Facepalm: Despite auto manufacturers repeatedly reminding customers that a 'driver assistance system' does not mean a vehicle is capable of full self-driving, many owners treat them this way. Putting too much faith in the likes of Tesla's Autopilot can be dangerous, especially as users often perform actions like eating or texting when they're activated.
The findings come from a study by the Insurance Institute for Highway Safety (IIHS), a nonprofit organization funded by auto insurance companies that aims to reduce vehicle-related deaths and injuries.
The IIHS study, which covered 600 active users, found that 53% of Super Cruise (General Motors), 42% of Autopilot (Tesla), and 12% of ProPILOT Assist (Nissan) owners said that they were comfortable treating their vehicles as fully self-driving. Some added that they were happy to let the cars drive themselves in inclement weather and parking lots.
Tesla has always said that users of its Autopilot feature must be attentive and keep both hands on the wheel while it's activated. Like Super Cruise, it can lock out owners who aren't paying attention. About 40% of the study's participants admitted that the systems had shut them out at some point while driving and would not reactivate.
"The big-picture message here is that the early adopters of these systems still have a poor understanding of the technology's limits," said IIHS president David Harkey. "But we also see clear differences among the three owner populations. It's possible that system design and marketing are adding to these misconceptions."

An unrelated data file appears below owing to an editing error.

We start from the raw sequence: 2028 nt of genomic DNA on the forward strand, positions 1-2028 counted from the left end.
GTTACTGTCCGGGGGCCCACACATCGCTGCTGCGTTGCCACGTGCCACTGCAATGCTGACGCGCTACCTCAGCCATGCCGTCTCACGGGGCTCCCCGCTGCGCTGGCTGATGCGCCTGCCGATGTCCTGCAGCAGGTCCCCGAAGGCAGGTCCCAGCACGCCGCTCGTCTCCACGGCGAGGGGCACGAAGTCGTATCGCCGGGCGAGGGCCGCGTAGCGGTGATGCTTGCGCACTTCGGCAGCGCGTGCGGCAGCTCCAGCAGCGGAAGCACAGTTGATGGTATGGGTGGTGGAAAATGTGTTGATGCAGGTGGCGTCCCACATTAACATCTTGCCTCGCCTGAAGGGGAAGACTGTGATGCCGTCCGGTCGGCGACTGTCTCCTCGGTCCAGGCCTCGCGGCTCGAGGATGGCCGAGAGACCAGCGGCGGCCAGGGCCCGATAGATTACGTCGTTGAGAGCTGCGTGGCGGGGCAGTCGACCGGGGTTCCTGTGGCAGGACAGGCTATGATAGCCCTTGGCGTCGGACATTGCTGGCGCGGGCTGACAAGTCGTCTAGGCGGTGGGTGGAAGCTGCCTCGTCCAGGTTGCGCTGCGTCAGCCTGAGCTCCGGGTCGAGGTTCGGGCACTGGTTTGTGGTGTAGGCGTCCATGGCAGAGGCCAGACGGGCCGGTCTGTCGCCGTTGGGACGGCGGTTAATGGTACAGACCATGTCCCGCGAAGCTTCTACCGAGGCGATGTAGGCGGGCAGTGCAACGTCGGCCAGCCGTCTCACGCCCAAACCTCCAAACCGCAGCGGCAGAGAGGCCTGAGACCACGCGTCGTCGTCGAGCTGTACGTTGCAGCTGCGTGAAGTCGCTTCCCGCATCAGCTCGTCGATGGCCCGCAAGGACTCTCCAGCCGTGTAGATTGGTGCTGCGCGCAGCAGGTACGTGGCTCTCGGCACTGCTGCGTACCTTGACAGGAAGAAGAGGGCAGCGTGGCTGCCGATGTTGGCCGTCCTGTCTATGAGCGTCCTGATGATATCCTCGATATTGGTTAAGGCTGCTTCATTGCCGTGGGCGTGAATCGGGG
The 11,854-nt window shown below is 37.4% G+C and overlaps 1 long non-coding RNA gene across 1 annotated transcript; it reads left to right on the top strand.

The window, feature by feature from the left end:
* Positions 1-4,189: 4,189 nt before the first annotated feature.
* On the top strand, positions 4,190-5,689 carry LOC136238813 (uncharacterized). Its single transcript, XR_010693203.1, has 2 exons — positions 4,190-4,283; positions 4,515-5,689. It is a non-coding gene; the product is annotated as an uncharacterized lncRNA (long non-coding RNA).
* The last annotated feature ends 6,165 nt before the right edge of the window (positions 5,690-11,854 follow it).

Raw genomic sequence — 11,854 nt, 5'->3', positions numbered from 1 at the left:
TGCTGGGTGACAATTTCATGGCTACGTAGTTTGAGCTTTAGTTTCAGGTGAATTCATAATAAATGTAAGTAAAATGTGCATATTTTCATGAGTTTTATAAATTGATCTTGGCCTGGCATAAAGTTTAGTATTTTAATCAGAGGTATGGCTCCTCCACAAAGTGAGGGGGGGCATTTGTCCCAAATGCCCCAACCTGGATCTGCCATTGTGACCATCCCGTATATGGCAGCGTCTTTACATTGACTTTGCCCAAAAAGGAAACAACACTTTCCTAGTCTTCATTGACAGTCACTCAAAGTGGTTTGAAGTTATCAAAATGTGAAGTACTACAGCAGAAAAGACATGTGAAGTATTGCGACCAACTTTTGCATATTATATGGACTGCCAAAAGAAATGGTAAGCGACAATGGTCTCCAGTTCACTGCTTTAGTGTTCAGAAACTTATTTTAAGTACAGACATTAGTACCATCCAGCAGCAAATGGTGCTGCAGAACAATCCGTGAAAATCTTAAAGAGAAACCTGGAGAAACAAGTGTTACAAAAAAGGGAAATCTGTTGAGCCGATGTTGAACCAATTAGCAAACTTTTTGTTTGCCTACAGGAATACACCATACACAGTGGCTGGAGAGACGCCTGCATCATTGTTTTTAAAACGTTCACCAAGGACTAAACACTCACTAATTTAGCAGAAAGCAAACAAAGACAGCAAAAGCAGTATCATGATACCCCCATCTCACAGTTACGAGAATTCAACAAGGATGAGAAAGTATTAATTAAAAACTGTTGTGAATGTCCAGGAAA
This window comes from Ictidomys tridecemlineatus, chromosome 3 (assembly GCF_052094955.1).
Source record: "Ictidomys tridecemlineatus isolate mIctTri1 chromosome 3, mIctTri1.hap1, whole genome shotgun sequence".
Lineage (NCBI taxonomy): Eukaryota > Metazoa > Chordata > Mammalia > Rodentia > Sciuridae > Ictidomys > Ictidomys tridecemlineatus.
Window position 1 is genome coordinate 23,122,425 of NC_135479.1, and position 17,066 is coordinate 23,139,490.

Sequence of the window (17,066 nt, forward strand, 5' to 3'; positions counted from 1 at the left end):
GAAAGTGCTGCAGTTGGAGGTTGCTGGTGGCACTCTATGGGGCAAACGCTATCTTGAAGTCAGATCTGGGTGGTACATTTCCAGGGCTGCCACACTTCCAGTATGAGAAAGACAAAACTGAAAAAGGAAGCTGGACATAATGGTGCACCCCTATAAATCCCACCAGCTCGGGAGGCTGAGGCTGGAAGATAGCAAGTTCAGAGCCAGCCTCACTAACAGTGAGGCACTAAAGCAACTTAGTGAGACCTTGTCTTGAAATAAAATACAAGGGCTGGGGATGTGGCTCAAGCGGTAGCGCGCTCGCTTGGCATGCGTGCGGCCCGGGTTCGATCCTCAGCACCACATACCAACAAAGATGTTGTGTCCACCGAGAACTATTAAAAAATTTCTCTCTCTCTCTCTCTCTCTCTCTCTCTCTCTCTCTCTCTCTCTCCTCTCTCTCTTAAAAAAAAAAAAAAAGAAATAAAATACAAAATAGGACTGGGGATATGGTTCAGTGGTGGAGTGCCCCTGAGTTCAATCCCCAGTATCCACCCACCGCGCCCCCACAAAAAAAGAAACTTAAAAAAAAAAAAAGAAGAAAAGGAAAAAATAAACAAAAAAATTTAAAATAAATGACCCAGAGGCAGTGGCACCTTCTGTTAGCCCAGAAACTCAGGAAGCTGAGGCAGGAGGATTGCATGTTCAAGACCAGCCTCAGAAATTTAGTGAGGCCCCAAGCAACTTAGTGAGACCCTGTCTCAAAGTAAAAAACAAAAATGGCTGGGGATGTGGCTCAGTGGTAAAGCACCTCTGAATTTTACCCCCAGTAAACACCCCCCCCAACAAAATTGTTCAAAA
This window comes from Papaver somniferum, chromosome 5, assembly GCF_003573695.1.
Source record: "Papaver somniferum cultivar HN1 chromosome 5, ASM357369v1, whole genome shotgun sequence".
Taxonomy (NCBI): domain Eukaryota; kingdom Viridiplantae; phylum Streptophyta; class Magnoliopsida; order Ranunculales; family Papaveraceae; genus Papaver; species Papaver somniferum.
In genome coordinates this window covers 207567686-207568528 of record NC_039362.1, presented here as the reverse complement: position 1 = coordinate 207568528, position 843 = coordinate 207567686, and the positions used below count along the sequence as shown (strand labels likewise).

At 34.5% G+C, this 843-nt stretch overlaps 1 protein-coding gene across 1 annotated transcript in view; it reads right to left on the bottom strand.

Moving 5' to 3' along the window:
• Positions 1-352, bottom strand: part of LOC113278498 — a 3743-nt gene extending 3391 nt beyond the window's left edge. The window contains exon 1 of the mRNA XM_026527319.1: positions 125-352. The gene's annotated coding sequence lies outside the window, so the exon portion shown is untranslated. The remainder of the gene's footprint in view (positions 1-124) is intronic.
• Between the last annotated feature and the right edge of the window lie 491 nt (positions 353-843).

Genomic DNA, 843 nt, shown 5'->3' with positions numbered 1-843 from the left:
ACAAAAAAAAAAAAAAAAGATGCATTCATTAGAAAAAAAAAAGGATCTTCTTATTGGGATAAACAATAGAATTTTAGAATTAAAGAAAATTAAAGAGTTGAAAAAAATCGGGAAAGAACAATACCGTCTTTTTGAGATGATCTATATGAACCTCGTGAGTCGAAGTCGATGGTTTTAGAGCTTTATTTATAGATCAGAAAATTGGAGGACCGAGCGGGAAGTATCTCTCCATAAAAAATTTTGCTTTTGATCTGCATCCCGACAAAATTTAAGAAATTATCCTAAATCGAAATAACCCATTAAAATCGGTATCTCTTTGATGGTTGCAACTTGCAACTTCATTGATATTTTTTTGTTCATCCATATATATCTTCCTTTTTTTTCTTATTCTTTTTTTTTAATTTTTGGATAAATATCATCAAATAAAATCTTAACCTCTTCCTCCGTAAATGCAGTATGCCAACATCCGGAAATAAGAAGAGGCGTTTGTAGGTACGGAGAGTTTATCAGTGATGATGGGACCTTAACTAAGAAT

The IIHS notes that most driver assistance systems are comprised of two elements: Adaptive cruise control that keeps vehicles moving at a certain speed while maintaining a set distance from the car ahead, and lane centering to keep the vehicles in the middle of a road. Some systems are also capable of performing lane changes and other advanced maneuvers.
Man pleads guilty to dangerous driving after switching on his car's autopilot and moving over to the passenger seat while travelling along the M1 near #HemelHempstead: https://t.co/GrKppSLVZT pic.twitter.com/JPYgk9eyDM— Herts Police (@HertsPolice) April 27, 2018
GM's Super Cruise can be used on 400,000 miles of North American roads. Following a crash in San Francisco, the company issued a safety recall report last month for software that governs how its vehicles act when making an unprotected left turn.
The study found that Super Cruise users were likelier to report looking away from the road for extended periods than those using other manufacturers' systems. They are also the most likely to consider unsafe driving activities safe when the assistance feature is activated.
Tesla has faced plenty of criticism for calling its system Autopilot, which suggests it is more capable of self-driving than it is. ProPILOT Assist, in contrast, suggests it's more of a driver's aid.
Some of the non-driving activities users were engaged in while the systems were activated included eating, drinking, texting, using a phone, and reading books, magazines, or newspapers.
The IIHS said most Super Cruise and Autopilot owners were male, while both sexes were more or less equally represented among ProPILOT owners. Moreover, most Super Cruise owners were over 50, while Autopilot owners tended to be younger, with a quarter under 35. ProPILOT owners' ages were evenly distributed.